Why are Christian boys silent about abstinence?

In the age of sexual exploration and wide acceptance of sexual activity, virginity is stigmatizing. Ask any guy 20 or older who is trying to preserve himself and save sex for marriage! Even though our culture increasingly emphasizes choice and individual freedom, encouraging young people to honor their bodies and wait until they are ready to have sex is not accepted by this generation.

MEven as a student at a conservative Christian college I still see virginity in boys as something stigmatizing. This is how the company's message about sex ends up influencing us. While my university regulations prohibit sex between unmarried students, many of us have difficulty following these guidelines. A friend of mine was interested in a girl here at college and as things progressed he realized she wanted to have sex. He felt ashamed to have to break this relationship and several of these friends told him that he was crazy to have left this girl for that. In this situation he didn't really feel like a man.

A woman who keeps her virginity is seen as pure and honorable, those who lose their virginity before marriage and sleep with multiple partners are seen as immoral or worse as "second-hand goods". Boys' sexuality does not line up with this dichotomy, even in Christian circles. Instead, as my friend's example illustrates, virginity is based on pride. A man's ego takes a serious hit when it comes to abstinence. On the other hand, our pride and our sense of virility are encouraged when we brag about our sexual experiences.

Some Christian students secretly laugh at the expectations of virginity, they think that sex is the obligatory rite of passage to become a man. For them, those who remain virgins do not really become men. Since most conversations about purity are female-centered, many boys are reluctant to bring up the topic in small sharing or prayer groups. They think their struggles with it will make them appear weak.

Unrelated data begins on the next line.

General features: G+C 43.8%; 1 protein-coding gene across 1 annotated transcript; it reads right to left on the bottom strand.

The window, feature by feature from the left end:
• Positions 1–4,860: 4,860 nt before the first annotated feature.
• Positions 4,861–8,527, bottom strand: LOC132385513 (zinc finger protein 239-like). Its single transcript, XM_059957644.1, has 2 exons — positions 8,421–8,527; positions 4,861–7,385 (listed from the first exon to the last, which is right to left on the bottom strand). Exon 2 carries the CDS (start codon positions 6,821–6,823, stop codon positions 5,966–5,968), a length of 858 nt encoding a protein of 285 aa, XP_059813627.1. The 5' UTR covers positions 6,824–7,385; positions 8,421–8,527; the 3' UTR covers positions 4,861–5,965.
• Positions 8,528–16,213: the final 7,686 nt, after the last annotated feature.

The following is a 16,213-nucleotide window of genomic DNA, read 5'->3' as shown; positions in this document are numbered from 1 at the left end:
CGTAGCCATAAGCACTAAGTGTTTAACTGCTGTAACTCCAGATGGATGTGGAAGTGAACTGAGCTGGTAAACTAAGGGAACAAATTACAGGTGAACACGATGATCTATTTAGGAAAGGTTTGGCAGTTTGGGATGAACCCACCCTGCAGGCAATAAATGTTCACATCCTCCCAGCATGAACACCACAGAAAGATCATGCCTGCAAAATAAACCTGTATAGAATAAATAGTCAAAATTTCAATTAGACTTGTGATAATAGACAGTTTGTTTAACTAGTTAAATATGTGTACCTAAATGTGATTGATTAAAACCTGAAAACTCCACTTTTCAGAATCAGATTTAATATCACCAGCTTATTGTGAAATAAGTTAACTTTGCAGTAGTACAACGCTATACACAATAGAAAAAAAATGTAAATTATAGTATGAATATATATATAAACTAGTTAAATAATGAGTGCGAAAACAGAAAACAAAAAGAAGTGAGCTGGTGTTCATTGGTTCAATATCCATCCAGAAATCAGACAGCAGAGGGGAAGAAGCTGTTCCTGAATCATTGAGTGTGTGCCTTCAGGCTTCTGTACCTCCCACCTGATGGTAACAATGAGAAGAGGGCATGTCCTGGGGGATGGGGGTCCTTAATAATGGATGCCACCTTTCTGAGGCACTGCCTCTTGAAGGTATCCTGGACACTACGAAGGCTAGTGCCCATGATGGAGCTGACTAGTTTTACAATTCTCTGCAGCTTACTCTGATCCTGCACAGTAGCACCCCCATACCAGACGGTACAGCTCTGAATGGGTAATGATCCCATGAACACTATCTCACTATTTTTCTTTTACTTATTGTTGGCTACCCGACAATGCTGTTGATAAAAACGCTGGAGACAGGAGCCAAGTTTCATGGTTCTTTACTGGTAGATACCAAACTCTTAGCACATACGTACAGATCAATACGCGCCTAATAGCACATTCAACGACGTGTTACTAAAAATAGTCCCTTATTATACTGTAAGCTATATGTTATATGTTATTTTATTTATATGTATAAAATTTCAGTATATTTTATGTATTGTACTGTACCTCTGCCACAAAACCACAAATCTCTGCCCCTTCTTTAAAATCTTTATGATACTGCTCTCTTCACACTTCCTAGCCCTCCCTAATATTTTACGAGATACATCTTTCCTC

I also noticed that our teachings on "lust" could be the cause of the act in some people. They may think when the time comes, “Okay if it's already come into my heart then it's like I did it so why not do it. Or "It's not good, it's true, but God will forgive me." "

In a Christian context it's like a loser-loser, it's difficult to talk about this fight or to admit your falls, but it's also difficult to talk about your virginity.

The subject of sex is embarrassing enough that you don't have to talk about it with your pastor. I would like to discuss virginity with men my age who understand my situation. If we only hear our society telling us that we are “less than men” because of our virginity and that we do not encounter any other message of encouragement we cannot open our hearts to the struggles we encounter. I believe our silence about male virginity may make men think it's not worth it.

The choice for me is simple. Marriage is the sacred union between two individuals and the only appropriate context for sexual practice. But the reality of this choice is very difficult. When I watch TV, read books, browse Instagram, I see sex everywhere. There are times I've said to myself, “It's just sex,” wondering why I was putting so much effort into stepping away from it. However, the Lord intervened in my life before I made a mistake. It was through his strength that I was able to overcome the temptations that were before me.

Nothing in our Christian lives is supposed to be ordinary. Keeping sex for marriage is just one challenge among all the challenges of the Christian life. I believe that if more men could be confident in their virginity, we could change society's view of masculinity. But for that to happen, we need to be able to talk more easily about the difficulties and struggles of sexual purity for men, both in the church but also in our relationships with one another.

Writing

source: Christianity Today

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